A month in review

Each month we are forensically analyzing the credit markets and the economy, to understand how things are changing, or have changed. We explore all pertinent issues too: are changes short or long-term? What is required in order to mitigate the risks, while protecting the interests of consumers and businesses? How will the wider economy impact credit markets?

Hopefully you will have joined our webinars in the past couple of months. If you haven’t, you can still sign up.

So, what are the headlines seen through May?

The British Government continue to develop recovery strategies

In May, the Government released an update to their plans for a COVID-19 recovery strategy (read it here). They extended the Coronavirus Job Retention (furlough) Scheme, making it available until 31 October and on June 1st, they announced plans to ease the lockdown rules in England – with select years returning to school, and businesses reopening in a phased return.

Q2 saw a greater economic impact than seen through any quarter of the 2008 crisis

From an economic view, the picture isn’t pretty, stark trends are emerging and a recession is inevitable. Despite this, our forecasts do highlight we will see some positive change towards the latter part of the year. Key economic headlines include:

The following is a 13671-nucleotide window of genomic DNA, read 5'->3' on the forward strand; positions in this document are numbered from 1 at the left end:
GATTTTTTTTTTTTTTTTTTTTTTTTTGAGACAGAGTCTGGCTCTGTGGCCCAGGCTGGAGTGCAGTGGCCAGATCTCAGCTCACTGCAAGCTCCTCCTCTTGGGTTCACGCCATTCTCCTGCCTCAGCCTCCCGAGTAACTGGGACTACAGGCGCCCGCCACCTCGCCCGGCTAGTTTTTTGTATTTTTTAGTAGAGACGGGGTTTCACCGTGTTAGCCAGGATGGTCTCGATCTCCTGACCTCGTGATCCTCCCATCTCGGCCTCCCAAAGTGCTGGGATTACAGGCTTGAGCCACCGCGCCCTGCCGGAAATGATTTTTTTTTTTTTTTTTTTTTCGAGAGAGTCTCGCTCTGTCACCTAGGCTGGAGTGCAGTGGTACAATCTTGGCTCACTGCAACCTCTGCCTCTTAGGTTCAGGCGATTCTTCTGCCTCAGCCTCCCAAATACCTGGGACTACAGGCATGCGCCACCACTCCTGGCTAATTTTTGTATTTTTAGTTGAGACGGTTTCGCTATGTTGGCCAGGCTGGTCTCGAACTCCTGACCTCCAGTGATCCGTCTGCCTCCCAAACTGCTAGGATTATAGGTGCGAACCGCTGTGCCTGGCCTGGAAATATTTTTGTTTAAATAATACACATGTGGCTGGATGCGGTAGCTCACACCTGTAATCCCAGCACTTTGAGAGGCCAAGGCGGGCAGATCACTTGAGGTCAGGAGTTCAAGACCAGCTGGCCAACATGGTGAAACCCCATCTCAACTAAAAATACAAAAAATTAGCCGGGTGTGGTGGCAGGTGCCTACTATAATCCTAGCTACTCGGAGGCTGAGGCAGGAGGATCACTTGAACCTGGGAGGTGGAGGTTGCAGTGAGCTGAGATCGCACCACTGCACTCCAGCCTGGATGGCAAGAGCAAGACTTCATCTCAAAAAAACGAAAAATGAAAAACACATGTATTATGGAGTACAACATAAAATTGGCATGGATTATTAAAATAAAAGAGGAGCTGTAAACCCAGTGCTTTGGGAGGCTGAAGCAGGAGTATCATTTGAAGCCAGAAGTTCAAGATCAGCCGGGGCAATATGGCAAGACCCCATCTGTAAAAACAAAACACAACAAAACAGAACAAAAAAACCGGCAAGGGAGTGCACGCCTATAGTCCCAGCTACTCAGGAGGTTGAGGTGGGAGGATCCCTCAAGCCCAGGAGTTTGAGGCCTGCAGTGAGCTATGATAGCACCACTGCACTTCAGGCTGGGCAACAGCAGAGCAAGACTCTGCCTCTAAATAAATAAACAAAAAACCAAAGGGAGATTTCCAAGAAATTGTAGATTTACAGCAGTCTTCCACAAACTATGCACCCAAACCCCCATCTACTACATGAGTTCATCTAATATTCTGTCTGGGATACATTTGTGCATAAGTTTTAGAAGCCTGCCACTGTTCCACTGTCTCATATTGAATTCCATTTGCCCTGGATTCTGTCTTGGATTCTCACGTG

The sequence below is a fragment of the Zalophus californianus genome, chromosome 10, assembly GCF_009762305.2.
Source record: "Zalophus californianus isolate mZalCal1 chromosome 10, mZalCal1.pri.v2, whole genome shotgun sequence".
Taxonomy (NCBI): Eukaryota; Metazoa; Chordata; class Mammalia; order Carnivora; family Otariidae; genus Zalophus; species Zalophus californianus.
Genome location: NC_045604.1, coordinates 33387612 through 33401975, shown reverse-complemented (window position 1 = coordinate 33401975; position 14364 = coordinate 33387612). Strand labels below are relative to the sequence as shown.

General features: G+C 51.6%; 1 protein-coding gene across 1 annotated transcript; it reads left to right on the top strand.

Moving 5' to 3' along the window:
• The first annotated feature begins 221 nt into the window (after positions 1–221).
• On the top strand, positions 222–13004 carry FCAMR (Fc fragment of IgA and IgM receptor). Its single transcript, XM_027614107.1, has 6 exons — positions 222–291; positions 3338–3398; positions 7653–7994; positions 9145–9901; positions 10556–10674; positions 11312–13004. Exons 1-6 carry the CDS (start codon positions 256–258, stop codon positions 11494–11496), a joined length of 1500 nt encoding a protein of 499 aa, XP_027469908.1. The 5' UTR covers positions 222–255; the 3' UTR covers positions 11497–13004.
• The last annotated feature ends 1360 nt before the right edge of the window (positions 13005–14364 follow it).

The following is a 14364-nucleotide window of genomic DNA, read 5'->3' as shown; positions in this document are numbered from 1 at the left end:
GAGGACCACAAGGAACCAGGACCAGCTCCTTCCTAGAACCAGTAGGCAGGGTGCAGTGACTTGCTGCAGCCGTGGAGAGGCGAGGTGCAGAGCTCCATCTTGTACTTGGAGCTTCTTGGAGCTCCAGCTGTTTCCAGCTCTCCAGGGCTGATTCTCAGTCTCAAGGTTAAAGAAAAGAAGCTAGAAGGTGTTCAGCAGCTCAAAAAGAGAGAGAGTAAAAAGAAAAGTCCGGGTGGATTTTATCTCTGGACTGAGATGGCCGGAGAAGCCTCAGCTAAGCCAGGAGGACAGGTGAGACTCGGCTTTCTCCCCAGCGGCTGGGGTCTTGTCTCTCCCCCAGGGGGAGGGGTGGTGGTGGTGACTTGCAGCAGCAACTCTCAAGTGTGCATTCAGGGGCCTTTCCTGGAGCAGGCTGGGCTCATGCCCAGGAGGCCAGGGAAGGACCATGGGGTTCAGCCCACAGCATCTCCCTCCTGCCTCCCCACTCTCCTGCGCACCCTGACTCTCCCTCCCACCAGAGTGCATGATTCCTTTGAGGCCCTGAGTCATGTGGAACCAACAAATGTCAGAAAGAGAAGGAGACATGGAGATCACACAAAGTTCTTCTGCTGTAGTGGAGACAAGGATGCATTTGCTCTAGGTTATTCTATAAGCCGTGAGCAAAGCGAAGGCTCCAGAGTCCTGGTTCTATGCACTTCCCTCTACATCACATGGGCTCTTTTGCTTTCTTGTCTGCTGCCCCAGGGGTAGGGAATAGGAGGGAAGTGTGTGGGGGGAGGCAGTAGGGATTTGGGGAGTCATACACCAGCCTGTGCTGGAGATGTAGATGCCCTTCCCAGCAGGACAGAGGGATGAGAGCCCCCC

1. Unemployment saw a sharp rise in Q2 – levels were double what they were pre-lockdown.
  2. Unsurprisingly spending is likely to continue to decline. Important to note is that levels of unsecured debt also saw a significant decline in April the Bank of England reported in June, that credit card debt reduced by £5bn in April, and personal loans also fell by a further £2.4bn.
  3. There is however, still an expectation that we will see more highly indebted households, even without factoring any impact from payment holidays through the summer months.

New credit data shows indicative trends of rising vulnerability, and income shock

  1. At the end of May, 7 million British workers were furloughed, and applications for Universal Credit soared.
  2. 41% of people saw a drop-in income of more than 10%, 57% of these were in the furlough range[1]
  3. There was small, but consistent trends towards greater credit utilisation, and some emerging defaults were starting to come through. We believe emergency payment holidays are masking any initial risks.